Urban farming poised to revolutionise agri-food production, says Professor Dickson Despommier and leaders in this market sector
Other innovators who are embracing vertical and urban farming enthusiastically are equally ambitious, but their vision of how far the change will go and its relationship to traditional methods varies considerably. Marco Tidona, Managing Director of aponix.eu, based in Heidelberg, Germany (exhibiting in the Vertical Farm Zone at GFIA Europe 2017 in the Netherlands), says, ’Urban farming will not replace but will complement, the conventional methods of growing our food which will need to become more sustainable.’ He believes urban production would become an element within a circular economy in the urban area. It would reduce waste and traffic for distribution and have positive social and nutritional effects. Like Professor Despommier and Mr Gordon-Smith, Mr Tidona believes this will have a positive effect on the fallout from transporting and shipping produce. Food miles would be reduced and commuters collect produce as they pass distribution hubs – perhaps set up inside train stations – so distribution in urban areas would become a part of day-to-day movement in the city ecosystem.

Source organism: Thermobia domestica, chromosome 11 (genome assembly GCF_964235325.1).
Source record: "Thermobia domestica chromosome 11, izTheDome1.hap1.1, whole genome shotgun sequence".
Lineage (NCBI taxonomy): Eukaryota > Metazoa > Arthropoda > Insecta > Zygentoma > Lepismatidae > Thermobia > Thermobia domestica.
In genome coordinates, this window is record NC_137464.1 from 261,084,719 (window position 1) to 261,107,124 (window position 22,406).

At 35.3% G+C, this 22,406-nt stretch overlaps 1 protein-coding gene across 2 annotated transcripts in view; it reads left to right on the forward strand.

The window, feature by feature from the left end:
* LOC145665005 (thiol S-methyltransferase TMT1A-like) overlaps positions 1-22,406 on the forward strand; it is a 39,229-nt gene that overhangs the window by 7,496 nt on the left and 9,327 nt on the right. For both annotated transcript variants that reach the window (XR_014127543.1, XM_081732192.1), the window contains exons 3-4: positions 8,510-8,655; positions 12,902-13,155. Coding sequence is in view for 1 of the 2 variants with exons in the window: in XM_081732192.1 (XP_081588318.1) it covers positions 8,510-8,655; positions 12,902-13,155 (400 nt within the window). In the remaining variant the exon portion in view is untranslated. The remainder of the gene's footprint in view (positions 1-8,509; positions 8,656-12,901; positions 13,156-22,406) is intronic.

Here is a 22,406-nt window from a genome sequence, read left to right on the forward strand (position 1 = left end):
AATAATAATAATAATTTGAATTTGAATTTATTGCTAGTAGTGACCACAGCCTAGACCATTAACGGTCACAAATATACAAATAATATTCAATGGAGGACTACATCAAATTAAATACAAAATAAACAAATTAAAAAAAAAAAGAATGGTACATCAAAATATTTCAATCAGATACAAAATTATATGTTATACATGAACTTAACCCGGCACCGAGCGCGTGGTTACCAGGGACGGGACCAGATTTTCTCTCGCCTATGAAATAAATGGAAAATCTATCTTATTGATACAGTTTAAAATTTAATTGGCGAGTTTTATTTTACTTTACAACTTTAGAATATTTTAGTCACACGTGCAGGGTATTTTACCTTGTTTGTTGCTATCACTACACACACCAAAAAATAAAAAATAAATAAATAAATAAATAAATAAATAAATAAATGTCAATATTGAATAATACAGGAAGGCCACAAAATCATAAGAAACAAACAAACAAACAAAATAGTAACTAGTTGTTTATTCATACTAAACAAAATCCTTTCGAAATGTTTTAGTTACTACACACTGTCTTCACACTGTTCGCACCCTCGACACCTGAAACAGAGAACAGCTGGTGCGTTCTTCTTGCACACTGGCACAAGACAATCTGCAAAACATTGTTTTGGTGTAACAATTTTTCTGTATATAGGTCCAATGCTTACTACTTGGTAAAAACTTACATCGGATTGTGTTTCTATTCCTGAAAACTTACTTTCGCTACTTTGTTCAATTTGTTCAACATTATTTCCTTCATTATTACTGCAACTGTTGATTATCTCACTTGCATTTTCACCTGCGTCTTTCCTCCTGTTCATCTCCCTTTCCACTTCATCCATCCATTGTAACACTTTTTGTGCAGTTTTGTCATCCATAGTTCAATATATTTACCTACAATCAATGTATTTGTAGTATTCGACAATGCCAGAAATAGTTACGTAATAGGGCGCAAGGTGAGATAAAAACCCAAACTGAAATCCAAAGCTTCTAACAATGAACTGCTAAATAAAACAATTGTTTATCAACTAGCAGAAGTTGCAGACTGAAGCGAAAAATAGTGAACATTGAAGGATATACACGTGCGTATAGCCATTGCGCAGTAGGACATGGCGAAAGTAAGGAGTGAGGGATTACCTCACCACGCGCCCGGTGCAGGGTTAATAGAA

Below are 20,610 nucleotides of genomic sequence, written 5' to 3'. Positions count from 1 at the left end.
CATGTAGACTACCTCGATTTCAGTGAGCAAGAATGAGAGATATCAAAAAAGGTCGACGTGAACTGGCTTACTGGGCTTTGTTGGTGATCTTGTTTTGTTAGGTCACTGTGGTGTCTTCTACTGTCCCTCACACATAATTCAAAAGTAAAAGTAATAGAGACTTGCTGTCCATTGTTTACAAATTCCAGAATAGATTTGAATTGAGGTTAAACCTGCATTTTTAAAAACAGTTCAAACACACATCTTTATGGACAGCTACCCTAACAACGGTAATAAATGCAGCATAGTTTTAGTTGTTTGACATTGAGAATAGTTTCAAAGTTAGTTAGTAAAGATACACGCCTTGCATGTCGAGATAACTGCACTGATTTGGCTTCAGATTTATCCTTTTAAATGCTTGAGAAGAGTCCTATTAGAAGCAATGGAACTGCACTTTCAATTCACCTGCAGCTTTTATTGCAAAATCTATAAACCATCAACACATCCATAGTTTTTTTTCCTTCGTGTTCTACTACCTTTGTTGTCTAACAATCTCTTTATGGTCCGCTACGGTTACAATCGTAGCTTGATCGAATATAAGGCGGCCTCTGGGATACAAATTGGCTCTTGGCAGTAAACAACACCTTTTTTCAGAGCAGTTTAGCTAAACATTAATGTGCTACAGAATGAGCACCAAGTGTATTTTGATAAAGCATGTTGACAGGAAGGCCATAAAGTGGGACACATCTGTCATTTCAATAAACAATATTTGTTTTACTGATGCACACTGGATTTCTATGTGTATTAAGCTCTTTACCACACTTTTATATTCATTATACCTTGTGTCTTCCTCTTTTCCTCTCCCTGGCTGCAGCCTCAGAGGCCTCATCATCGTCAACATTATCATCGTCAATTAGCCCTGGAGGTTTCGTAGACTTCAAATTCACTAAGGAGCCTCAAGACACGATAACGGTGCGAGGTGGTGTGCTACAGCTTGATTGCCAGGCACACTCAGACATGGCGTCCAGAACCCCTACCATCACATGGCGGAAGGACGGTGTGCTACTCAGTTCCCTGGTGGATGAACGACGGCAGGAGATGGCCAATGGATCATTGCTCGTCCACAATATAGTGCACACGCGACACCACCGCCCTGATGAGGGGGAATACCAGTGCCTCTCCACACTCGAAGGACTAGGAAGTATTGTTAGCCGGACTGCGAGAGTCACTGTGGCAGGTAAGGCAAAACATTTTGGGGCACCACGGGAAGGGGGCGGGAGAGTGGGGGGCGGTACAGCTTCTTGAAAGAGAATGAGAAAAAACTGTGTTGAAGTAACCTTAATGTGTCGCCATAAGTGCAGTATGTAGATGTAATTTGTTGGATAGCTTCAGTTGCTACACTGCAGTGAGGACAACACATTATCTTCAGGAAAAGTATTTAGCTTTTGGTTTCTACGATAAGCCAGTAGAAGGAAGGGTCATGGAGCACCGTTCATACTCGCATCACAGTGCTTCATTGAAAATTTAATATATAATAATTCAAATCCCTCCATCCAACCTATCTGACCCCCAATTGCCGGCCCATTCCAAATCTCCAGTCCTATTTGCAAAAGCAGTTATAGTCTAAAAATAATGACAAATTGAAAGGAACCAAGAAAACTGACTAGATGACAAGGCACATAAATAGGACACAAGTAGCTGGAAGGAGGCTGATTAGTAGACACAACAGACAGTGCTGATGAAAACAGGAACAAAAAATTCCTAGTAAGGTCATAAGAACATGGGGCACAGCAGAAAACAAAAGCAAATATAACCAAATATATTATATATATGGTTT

Mr Tidona is the designer and engineer behind Aponix Barrel, a unique system for use in vertical agriculture, which epitomises the kind of exciting innovative concepts that surround this emerging sector of agricultural technology. He explains that the barrel is used as a growing device in an existing nutrient cycle, either hydroponic, using liquid mineral fertilizer, or aquaponics, using fish organic fertilizer.
The aponix barrels are especially suited to growing herbs and lettuces in high density urban farming situations. The parts fit together like a Lego set and provide a means to assemble the barrel and do away with the need for complicated rack-structures. After harvesting, the ring segments can be easily cleaned and immediately replanted. Reflecting on the role of innovators like himself, Mr Tidona points to the nature of urban organic agriculture, an heterogeneous area of business with the challenges faced differing between sites.